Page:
In the secret library of my mind, I still own every book I’ve ever bought. Though the hands giveth away, the heart remembers. Even when there are no physical gaps on my shelves to indicate what’s gone, the absence still provokes a certain lurch, like a missing step. I mourn the loss of books which, at the time, I felt certain I’d never actually read, or would never read again; I lament the folly which caused me to get rid of “inessential” works – that is, anything I wasn’t actively planning to reread at the time. I even regret the loss of particular children’s reference books, not for any sentimental reason, but because they’re actually very good starting places for worldbuilding research – or would be, if I hadn’t given them all away.
It’s not as if I make a habit of shedding books. I cling to paperbacks like a baby possum clutching its mother’s stomach. It’s just that, when I do get rid of things, I tend to do it en masse, while under the undue influence of my-room-is-clean-let’s-do-this-thing euphoria. As a kid, I’d take boxes of my old books to the local second hand store, then walk away clutching a whole twenty dollars – which, to a twelve year old, is basically millions. As a teenager, I turfed out a few books before heading to university, then more when my parents moved house. (And then again, to my infinite regret, when my college boyfriend convinced me that the much-loved and complete sets of Garfield, Snoopy and Footrot Flats I’d spent nearly twenty years acquiring were too childish for an adult to keep lugging round.) Every time, I thought I was doing the right thing, and every time, I experienced the same crushing disappointment when, having forgotten my former ruthlessness, I instinctively reached for a book that wasn’t there. Never again, I vowed.
And then we moved to England.
It was the turfout to end all turfouts. To give you some idea of exactly how many books I used to have, before we left, I gave away five boxes of children’s fiction and reference, five of adult works, put another nine boxes aside for safekeeping in Australia, and still had enough books left to fill the twelve boxes that came with us to the UK. I even gave away almost my entire collection of Anne McCaffrey – a decision so foolishly heartbreaking that, for three years afterwards, I managed to convince myself that it had never happened. I only realised the truth this month, when we came back to visit relatives (and to finally reclaim our things) and realised how much I’d thought I’d kept aside was, in fact, missing.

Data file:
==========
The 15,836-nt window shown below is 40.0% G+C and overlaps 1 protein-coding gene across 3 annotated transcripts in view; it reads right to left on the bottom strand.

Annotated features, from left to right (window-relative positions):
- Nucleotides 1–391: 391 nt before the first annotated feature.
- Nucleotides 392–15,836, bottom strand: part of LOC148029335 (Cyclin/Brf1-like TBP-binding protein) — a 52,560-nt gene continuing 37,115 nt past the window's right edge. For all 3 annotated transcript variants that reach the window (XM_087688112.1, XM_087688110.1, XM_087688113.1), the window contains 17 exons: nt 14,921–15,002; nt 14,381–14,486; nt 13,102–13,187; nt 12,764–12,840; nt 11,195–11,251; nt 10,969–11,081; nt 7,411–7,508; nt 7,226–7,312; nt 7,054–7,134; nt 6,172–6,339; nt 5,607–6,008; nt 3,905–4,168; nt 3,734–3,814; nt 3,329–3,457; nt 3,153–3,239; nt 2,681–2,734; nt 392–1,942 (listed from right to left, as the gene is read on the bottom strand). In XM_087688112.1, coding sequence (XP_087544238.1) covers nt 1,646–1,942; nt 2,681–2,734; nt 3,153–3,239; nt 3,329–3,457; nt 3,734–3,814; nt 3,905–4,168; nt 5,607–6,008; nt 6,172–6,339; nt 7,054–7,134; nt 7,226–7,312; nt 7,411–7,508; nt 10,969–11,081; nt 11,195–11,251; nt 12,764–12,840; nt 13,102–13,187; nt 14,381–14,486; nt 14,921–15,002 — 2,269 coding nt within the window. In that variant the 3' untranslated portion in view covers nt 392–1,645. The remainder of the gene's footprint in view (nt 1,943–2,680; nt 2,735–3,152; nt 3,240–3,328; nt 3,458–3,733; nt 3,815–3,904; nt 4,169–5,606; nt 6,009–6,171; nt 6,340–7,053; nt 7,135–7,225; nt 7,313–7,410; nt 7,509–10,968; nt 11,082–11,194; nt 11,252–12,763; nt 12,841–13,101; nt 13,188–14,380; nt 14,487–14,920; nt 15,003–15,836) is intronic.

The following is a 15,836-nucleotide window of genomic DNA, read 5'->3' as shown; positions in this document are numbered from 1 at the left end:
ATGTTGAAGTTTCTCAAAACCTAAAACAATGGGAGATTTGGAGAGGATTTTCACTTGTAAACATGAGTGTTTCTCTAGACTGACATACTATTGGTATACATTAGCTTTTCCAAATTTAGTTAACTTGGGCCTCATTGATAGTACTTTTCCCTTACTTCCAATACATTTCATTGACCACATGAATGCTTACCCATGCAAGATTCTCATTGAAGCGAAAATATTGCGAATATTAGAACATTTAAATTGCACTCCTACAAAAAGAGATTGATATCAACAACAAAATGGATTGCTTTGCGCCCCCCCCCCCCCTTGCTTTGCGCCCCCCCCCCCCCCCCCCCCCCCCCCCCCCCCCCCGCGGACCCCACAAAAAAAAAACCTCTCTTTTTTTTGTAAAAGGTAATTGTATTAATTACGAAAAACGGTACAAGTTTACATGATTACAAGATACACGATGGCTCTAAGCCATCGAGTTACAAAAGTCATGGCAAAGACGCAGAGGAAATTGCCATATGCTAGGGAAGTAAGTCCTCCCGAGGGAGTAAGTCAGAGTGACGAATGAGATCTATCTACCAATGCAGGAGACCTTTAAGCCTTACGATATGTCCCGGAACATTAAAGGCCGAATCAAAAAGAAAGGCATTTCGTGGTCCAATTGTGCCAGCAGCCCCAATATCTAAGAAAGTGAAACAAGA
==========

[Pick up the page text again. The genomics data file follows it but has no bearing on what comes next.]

And now, today, it’s my birthday. All month long, I’ve been buying books with birthday and holiday money, stocking up on titles that are rare outside Australia, rummaging through secondhand stores and plotting to once again reconfigure my office when we get home, the better to squeeze in just one more shelf. I’ve even rebought some secondhand McCaffreys, to replace the ones I abandoned. But the real gift I’ve given myself is this: the permission to never, ever get rid of any books again. As a kid, I was able to build a library because I spent my entire childhood in the same, big house with the same, bookish parents. I had stability, space and encouragement, and I used those things to fill my room with dinosaur magazines, books on sharks and castles and the human body and, of course, fantasy novels. I took my library for granted, and so, when the need or opportunity arose, I never thought twice about frittering bits of it away.
But since I’ve become an adult – living in smaller places, packing and repacking my possessions with each new move, living for weeks or months or years with furniture chosen by landlords and not nearly enough storage space – I’ve come to appreciate the immense psychological value of a library. I feel comforted and whole in the presence of books, and always have done, and always will do. Having grown up in a house that boasted reading material in every room, I now find bookless rooms to be cold, unfinished, uncomfortable. Browsing in bookshops calms me down the way tea or coffee calms other people, regardless of whether I end up buying anything. Even when their weight becomes impractical – and even though I now have a Kindle – I always travel with multiple books to hand, partly because I can’t bear the thought of running out of things to read, but mostly because there’s no surer way to make myself feel at home in a hotel room than to put a stack of novels on the nighstand.
And now, finally, I have the same library-spawning privileges I did as a child: a place that’s mine, a supply of shelves, and the sure and certain knowledge that I won’t be moving again for a good, long while. The whole time we’ve been in Australia, I’ve been rounding up the books I left in storage like papery sheep, ready to ship them home with me.. I’m building my new library, and this time, it’s for keeps. In the nineteen days we’ve been here – and without counting Kindle purchases – I’ve bought twenty-two books: an average of more than one day.
Hello. My name is Foz, and I’m a bookaholic.
And I wouldn’t have it any other way.